Not to mention a player’s Fire Emblem: Awakening army can be huge. Play the game right and players will have a force that is so large, any situation is conquerable. Facing a desert map? By a certain point in the game players could have a respectible mage and pegasus knight army that could move across it swiftly. The next legion is made up of dragons? Send out the archers and mages. Indoors, outdoors, it doesn’t matter. There are enough characters to ensure everyone will have a fighting force with the appropriate skills to give them the edge in any situation, provided you turn perma-death off or work extra hard to keep every unit alive.

Take care though, as all of this content could tempt a player into over-preparing. I had six pairs of characters married off before I began the Chapter 7 battle. The couples were Stahl x Miriel, Sumia x Frederick, Sully x Kellam, Ricken x Maribelle, Lissa x Gaius and Vaike x Panne, if you’re curious. (It would have been seven, but I had cold feet and couldn’t decide if I wanted my avatar to marry Chrom or Lon’qu – I went with Chrom.) As a result of relationship grinding, I had an army where almost everyone was around level 15 by that point. That’s a pitfall of Fire Emblem: Awakening. The ability to buy Reeking Box items or use the DLC maps to level grind means there is this drive. “Should I play this map five times in a row so Lissa and Gaius will get married?” Yes. “Should I go through this map as my avatar 10 times so I can have her change classes with a Second Seal to become a thief and learn the unlock doors/chest skill?” Of course! “Have I been playing Fire Emblem: Awakening for six hours straight?” Uh oh. The ability to accrue skills across classes and build relationships with characters provides the perfect incentive to keep playing. Players can build the best Fire Emblem army ever with Fire Emblem: Awakening and I think fans are going to capitalize on that and keep coming back to this game.

Which brings us to the DLC. Fire Emblem: Awakening has it and handles it perfectly. As I’ve seen from the first map, Champions of Yore 1, it’s a helpful, supplemental aid. It provides a map that can be replayed an infinite number of times to build experience and acquire items from the two villages there. It isn’t necessary, but it is very handy to have for completionists who want to go overboard and really maximize their army. Plus, Prince Marth, the free character granted, has the Aptitude skill that increases his stats’ growth rates, making him a formidable member of any army. I don’t know if I’ll be buying all the extra maps, but I will definitely get the ones that provide tons of gold and new support conversations.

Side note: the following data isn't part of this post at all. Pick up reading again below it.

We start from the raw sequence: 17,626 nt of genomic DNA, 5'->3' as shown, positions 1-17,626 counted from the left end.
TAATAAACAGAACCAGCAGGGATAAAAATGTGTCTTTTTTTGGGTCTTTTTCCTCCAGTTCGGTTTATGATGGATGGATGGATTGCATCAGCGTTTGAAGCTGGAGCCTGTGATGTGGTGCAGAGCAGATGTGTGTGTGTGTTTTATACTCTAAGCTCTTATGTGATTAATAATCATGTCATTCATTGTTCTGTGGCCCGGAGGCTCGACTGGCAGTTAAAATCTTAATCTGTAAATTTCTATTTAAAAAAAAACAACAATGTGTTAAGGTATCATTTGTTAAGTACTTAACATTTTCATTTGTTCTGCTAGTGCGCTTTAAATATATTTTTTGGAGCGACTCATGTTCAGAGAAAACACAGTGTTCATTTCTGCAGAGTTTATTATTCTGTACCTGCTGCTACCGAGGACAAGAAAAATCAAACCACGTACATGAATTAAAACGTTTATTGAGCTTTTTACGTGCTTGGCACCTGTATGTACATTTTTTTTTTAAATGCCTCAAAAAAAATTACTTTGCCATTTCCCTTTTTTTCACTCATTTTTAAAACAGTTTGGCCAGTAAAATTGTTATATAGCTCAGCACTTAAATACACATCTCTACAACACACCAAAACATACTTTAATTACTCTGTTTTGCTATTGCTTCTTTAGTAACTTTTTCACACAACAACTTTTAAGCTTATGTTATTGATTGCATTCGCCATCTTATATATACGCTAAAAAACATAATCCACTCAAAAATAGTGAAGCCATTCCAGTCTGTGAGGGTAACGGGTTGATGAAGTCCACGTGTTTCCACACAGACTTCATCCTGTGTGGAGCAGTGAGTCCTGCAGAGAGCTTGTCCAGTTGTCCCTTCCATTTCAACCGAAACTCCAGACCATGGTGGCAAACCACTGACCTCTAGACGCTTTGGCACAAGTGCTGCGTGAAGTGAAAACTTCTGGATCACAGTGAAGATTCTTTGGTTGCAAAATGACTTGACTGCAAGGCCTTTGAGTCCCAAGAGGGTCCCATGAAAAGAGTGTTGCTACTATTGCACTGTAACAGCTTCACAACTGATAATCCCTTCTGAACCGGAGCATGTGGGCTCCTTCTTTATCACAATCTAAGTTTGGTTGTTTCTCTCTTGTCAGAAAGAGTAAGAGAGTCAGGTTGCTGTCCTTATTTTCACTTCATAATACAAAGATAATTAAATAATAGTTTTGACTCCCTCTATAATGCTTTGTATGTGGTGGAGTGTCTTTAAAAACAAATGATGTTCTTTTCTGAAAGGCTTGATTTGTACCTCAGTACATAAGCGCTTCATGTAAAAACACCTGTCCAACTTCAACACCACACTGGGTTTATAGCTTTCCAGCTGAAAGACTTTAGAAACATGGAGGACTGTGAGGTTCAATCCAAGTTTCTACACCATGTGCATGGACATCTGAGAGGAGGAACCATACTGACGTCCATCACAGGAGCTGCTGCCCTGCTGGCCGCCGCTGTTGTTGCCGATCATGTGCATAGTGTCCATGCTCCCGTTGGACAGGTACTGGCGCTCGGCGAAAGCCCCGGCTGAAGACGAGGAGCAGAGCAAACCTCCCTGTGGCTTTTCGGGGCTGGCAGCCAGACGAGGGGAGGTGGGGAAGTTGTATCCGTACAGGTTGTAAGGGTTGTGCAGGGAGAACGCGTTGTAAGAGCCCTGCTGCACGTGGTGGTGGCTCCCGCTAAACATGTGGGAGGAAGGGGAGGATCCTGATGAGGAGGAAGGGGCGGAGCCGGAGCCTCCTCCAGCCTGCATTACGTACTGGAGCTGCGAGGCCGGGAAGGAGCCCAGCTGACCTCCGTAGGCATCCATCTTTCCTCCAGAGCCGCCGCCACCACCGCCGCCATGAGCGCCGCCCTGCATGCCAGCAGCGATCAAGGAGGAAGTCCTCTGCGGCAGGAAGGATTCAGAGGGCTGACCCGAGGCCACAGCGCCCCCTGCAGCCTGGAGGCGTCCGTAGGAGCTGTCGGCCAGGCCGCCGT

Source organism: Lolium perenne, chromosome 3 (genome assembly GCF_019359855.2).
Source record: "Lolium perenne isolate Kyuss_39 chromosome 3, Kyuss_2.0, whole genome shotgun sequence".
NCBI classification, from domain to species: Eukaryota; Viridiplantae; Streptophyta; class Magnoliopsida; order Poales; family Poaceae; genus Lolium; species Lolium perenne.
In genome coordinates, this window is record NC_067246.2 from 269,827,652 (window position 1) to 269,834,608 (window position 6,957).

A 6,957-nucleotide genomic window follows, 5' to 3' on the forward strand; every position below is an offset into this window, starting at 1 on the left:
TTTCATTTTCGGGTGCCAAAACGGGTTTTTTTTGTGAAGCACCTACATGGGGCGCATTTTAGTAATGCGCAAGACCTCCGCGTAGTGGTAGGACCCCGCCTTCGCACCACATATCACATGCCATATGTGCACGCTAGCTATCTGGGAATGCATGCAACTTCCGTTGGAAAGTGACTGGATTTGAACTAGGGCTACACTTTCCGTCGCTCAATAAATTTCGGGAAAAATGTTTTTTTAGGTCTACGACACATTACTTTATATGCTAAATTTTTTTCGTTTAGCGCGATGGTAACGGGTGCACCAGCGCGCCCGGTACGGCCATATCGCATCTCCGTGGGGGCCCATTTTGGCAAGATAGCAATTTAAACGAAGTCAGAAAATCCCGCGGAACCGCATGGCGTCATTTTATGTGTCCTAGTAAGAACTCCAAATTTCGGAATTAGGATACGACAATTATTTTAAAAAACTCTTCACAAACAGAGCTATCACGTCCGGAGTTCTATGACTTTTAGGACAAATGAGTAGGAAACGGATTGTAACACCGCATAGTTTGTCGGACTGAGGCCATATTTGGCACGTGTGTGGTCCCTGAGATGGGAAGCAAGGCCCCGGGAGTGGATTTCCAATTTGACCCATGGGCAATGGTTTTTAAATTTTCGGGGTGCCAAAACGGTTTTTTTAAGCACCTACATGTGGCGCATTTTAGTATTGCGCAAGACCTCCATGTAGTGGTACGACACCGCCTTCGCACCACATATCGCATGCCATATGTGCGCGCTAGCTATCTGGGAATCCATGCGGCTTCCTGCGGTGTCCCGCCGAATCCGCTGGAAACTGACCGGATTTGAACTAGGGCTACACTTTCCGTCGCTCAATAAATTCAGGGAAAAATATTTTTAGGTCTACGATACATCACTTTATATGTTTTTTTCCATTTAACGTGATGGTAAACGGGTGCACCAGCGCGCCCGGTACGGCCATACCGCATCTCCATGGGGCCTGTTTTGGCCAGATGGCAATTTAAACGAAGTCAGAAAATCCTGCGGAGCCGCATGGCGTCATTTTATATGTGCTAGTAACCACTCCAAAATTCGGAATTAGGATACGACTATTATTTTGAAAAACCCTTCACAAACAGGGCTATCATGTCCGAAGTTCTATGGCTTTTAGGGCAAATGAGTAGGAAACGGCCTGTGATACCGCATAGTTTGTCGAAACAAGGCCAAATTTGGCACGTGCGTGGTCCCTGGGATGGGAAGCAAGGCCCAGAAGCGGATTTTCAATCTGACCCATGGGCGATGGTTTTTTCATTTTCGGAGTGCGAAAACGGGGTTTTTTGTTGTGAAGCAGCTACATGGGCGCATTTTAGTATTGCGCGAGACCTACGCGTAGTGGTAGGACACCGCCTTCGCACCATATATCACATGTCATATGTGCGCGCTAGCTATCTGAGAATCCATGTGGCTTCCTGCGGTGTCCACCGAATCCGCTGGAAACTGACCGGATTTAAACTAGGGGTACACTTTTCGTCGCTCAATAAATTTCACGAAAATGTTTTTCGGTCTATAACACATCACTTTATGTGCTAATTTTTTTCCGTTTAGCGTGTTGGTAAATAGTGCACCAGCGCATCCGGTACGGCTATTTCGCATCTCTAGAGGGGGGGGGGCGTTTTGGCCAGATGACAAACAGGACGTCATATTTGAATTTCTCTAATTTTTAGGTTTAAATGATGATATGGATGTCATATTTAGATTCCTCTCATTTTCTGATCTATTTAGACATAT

fire emblem: awakening

Fire Emblem: Awakening is a perfect installment for players of any skill level.

Fire Emblem: Awakening makes me glad I own the downloadable version of the game and not a physical copy. I don’t want it to leave my 3DS. Even after I beat this game, I can easily see myself coming back to it not only for the DLC, but to replay the game and unlock different Support conversations between different characters. This game has a fantastic story and so many opportunities for players to come back and improve their characters that I can’t imagine it getting old. I think I’m always going to want to see how my avatar might do as different classes, or work with my favorite units to make sure they have the best skills for future fights. I can’t wait for StreetPass encounters against other players so I can recruit their avatars and see what they decided to do with their characters. Fire Emblem: Awakening is an incredible and essential addition to the 3DS game library.

Product Page {Amazon}